In re Marriage Cases
On May 15, 2008, the California Supreme Court ruled that it is unconstitutional for the state to ban same-sex couples from civil marriage. The ACLU Foundation of Northern California and co-counsel represent a group of committed lesbian and gay couples as well as two non-profit organizations, Equality California and Our Family Coalition. Our co-counsel are the National Center for Lesbian Rights, Lambda Legal, Heller Ehrman LLP, and the Law Office of David C. Codell.
The California Supreme Court heard oral arguments in the case on March 4.
The marriage case is among the most heavily briefed cases in the history of the California Supreme Court, with support from legal community leaders, counties and municipalities, and civil rights and religious organizations.
For example, some of the most populous cities in California; leading legal scholars; and groups ranging from the California Council of Churches to the California NAACP either filed or signed onto briefs in support of marriage for same-sex couples.
History of the Marriage Cases:
After the California Supreme Court ordered San Francisco Mayor Gavin Newsom to stop issuing marriage licenses to same-sex couples in 2004, the ACLU Foundation of Northern California and co-counsel filed our case, which became consolidated with other cases into In re Marriage Cases.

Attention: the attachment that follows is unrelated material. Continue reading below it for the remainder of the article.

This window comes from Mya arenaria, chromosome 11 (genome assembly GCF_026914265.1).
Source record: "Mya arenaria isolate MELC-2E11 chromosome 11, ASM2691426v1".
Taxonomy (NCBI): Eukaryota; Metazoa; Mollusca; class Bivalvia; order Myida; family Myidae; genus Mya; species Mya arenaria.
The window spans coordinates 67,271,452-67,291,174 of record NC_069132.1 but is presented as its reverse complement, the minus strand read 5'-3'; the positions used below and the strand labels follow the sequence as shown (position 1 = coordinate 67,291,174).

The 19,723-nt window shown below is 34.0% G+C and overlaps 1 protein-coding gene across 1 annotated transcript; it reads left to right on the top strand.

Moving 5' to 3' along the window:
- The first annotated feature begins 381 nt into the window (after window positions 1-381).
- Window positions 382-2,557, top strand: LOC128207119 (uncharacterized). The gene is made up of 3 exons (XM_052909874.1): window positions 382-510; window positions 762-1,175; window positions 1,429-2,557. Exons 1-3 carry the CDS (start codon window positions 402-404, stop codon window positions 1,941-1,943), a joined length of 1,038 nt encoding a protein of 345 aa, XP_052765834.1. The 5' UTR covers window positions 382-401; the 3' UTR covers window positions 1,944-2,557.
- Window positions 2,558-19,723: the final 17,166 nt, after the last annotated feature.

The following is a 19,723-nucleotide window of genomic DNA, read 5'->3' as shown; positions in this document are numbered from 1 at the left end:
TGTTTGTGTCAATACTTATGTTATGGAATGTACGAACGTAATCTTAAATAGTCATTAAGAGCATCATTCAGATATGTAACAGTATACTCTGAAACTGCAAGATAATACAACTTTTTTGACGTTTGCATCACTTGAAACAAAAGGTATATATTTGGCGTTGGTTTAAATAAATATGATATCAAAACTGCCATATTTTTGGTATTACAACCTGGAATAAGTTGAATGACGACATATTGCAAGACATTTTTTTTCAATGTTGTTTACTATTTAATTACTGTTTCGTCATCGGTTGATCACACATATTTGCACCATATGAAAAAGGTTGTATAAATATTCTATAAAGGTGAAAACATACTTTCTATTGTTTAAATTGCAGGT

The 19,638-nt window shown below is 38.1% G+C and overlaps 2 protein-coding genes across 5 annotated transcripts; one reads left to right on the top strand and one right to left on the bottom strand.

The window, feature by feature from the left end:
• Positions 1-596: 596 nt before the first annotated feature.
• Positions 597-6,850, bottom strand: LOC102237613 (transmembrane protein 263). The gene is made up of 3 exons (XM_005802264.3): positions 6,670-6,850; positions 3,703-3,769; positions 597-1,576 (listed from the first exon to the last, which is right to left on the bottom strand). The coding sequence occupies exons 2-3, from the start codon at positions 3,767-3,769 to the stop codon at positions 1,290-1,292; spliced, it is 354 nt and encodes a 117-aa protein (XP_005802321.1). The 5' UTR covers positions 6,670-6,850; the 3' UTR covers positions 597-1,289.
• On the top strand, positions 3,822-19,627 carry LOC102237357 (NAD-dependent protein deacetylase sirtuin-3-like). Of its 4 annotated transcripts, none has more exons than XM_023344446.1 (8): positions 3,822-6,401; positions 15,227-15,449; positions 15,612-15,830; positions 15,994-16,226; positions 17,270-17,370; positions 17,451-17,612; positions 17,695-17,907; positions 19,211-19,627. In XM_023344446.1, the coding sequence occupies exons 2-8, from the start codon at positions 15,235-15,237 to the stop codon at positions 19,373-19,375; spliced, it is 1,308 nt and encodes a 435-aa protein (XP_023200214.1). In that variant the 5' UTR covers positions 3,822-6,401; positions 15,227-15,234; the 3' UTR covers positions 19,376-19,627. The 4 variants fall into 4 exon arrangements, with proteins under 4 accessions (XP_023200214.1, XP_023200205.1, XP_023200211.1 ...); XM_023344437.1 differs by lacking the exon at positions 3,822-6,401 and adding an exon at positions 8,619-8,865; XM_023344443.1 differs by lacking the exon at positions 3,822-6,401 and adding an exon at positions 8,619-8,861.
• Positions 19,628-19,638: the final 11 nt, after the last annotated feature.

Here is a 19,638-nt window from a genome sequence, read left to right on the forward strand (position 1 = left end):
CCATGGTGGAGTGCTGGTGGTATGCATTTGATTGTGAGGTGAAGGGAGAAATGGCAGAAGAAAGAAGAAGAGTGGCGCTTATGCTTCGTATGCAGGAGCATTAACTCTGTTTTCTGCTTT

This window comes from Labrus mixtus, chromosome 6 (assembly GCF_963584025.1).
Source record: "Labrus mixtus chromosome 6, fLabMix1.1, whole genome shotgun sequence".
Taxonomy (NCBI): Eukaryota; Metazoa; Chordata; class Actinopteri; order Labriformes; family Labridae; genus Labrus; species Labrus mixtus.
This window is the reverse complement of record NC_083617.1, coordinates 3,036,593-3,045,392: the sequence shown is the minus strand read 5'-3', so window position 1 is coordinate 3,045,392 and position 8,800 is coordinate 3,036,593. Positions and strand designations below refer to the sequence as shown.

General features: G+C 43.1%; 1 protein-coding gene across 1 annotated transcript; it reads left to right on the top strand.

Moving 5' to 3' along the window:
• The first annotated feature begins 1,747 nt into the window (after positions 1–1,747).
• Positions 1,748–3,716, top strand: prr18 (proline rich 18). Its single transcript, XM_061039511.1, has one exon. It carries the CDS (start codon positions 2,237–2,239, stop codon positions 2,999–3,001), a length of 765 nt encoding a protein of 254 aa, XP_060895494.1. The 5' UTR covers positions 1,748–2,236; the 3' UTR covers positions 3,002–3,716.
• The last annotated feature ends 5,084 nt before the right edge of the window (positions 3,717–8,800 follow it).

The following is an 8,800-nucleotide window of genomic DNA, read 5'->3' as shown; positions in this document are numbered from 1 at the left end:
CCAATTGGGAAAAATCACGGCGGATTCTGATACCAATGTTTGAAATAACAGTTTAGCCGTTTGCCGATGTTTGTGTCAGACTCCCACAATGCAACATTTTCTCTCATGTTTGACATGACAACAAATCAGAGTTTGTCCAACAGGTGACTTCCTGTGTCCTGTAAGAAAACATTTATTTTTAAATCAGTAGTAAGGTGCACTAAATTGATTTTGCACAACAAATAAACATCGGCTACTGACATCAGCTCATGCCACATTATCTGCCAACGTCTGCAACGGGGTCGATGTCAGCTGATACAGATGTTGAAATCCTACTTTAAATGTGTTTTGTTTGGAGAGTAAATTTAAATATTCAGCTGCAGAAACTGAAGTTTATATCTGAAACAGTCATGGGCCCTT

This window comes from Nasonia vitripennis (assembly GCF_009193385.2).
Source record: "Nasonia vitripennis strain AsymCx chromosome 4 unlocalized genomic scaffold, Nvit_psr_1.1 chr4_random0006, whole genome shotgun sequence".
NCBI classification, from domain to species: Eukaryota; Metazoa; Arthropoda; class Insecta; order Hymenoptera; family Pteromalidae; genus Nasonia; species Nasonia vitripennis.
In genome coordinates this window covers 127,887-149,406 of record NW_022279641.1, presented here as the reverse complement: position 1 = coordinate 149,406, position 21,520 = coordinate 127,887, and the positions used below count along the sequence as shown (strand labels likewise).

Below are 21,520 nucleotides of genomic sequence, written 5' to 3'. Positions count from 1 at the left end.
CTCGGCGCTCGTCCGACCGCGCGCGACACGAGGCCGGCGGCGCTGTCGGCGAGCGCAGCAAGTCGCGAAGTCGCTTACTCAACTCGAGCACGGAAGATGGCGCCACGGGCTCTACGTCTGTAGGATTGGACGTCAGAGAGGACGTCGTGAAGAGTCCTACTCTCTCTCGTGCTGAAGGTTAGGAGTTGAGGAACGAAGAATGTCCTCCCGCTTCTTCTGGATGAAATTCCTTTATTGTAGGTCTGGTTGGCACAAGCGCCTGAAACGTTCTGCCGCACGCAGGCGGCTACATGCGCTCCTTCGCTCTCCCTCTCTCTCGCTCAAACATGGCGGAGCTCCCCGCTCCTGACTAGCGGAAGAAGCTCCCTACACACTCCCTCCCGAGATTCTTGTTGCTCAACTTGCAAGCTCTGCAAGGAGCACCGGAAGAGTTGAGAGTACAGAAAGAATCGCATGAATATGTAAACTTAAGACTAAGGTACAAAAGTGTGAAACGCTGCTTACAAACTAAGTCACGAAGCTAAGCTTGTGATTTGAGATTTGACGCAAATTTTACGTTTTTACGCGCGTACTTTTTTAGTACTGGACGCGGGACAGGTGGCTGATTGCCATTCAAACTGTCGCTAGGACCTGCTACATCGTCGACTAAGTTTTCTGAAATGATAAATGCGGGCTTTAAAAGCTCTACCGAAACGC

In 2005, San Francisco Superior Court Judge Richard Kramer ruled that denying same-sex couples the freedom to marry violates the state constitution's equal protection guarantees and the fundamental right to marry. The California Court of Appeal then reversed the ruling.
In December 2006, the California Supreme Court agreed to hear our appeal.
The Supreme Court ruled on May 15, 2008, that lesbian and gay couples are entitled to the same fundamental right to marry as heterosexual couples, a right protected by the California Constitution's guarantees of privacy, due process, and equal protection under the law.